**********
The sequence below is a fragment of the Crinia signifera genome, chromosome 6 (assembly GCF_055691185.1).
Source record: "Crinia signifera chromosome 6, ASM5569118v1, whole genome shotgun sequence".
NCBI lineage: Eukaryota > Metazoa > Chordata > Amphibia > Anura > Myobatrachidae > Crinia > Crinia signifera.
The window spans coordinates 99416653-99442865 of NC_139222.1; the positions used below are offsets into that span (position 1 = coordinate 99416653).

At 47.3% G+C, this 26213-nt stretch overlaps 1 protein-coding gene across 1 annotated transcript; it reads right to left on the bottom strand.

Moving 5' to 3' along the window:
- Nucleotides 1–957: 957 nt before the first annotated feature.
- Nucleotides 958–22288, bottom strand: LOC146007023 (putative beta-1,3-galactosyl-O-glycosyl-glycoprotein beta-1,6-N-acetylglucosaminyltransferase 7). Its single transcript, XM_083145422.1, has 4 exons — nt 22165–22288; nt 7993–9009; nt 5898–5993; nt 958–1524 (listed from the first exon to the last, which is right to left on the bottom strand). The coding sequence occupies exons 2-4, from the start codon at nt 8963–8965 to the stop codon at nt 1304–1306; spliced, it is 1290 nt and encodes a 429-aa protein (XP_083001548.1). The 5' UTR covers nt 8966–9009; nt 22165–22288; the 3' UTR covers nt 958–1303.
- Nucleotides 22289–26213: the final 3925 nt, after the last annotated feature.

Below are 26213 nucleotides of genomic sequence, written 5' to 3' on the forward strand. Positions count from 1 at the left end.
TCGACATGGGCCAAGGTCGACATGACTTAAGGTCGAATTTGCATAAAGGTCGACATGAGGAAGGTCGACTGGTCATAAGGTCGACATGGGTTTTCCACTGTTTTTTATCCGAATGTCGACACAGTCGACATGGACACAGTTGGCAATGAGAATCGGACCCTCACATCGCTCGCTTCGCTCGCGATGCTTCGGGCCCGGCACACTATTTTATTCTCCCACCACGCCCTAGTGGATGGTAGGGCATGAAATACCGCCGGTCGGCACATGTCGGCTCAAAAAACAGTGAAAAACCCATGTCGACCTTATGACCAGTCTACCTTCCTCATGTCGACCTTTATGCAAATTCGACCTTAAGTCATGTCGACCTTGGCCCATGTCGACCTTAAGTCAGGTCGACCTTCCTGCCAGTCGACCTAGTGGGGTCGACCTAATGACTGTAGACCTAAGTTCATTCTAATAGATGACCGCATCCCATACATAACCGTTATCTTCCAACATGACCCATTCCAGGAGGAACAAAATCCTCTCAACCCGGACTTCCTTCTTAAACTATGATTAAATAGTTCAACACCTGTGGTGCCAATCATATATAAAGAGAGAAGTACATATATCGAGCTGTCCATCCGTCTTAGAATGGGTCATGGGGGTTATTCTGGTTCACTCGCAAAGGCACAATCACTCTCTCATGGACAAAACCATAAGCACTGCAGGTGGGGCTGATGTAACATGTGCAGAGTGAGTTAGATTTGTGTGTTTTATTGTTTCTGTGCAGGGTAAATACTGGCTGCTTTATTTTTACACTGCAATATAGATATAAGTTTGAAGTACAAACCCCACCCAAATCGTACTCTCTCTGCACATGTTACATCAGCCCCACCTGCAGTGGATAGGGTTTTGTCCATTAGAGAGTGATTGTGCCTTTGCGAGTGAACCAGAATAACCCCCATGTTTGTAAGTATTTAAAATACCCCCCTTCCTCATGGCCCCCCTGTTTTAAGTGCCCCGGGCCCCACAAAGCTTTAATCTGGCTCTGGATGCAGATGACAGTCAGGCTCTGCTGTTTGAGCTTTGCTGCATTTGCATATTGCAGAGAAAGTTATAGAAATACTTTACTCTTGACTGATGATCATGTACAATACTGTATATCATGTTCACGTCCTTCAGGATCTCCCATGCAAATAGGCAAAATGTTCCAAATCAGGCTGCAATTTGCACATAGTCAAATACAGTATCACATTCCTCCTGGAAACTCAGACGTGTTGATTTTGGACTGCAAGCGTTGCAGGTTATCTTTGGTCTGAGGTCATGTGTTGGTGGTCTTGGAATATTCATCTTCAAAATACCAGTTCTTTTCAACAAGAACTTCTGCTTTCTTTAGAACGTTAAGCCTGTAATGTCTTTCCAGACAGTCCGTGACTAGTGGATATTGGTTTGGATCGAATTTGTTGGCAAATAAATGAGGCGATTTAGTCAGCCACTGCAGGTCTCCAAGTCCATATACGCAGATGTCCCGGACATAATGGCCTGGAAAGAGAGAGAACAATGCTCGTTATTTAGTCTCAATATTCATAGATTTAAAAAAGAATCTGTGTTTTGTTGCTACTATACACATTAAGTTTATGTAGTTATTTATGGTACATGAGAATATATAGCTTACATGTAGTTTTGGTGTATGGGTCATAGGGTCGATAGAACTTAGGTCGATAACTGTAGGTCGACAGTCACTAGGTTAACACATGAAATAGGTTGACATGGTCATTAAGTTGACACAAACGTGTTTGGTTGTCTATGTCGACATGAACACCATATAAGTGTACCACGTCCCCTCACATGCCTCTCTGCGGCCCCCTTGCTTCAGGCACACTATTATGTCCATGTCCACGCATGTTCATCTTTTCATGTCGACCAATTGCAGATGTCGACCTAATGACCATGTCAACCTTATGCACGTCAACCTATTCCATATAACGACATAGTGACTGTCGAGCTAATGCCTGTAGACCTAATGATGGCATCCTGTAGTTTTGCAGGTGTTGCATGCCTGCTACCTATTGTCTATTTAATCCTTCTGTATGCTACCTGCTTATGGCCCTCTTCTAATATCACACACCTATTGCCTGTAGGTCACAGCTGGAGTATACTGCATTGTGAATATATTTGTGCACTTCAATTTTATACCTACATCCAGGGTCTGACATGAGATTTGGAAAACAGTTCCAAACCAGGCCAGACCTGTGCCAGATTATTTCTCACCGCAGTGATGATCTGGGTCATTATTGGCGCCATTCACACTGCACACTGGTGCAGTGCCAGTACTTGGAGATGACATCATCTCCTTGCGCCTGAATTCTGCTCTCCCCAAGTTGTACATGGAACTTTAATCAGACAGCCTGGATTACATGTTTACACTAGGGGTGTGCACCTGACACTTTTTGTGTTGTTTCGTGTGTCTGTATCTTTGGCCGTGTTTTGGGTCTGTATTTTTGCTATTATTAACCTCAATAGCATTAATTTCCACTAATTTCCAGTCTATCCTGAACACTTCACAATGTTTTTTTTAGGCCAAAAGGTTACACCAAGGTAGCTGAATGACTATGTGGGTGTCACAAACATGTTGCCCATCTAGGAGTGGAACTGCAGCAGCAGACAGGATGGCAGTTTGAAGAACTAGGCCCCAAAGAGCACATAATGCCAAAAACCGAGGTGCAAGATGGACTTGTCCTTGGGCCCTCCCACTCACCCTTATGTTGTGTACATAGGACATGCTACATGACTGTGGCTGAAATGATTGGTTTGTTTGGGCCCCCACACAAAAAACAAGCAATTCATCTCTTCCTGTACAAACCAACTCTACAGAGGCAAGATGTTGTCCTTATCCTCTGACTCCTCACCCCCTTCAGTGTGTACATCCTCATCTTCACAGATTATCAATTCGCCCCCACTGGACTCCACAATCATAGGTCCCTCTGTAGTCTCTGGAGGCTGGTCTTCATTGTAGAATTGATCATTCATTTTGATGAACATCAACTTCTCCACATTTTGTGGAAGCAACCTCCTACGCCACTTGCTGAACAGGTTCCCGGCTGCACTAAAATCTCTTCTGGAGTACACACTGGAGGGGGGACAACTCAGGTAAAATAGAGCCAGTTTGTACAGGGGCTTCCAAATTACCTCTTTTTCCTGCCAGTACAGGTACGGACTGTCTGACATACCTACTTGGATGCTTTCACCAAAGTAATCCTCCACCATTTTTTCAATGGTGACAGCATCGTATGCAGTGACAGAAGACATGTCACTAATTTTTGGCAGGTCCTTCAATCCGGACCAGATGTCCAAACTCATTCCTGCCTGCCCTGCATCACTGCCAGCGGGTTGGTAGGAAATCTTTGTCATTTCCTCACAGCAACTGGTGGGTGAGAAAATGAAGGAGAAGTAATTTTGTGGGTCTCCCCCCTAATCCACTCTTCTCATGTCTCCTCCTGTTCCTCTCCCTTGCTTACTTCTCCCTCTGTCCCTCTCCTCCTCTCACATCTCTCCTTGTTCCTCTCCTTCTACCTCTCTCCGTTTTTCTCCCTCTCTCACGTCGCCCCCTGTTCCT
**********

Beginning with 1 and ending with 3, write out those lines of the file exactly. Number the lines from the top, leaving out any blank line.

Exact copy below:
The sequence below is a fragment of the Crinia signifera genome, chromosome 6 (assembly GCF_055691185.1).
Source record: "Crinia signifera chromosome 6, ASM5569118v1, whole genome shotgun sequence".
NCBI lineage: Eukaryota > Metazoa > Chordata > Amphibia > Anura > Myobatrachidae > Crinia > Crinia signifera.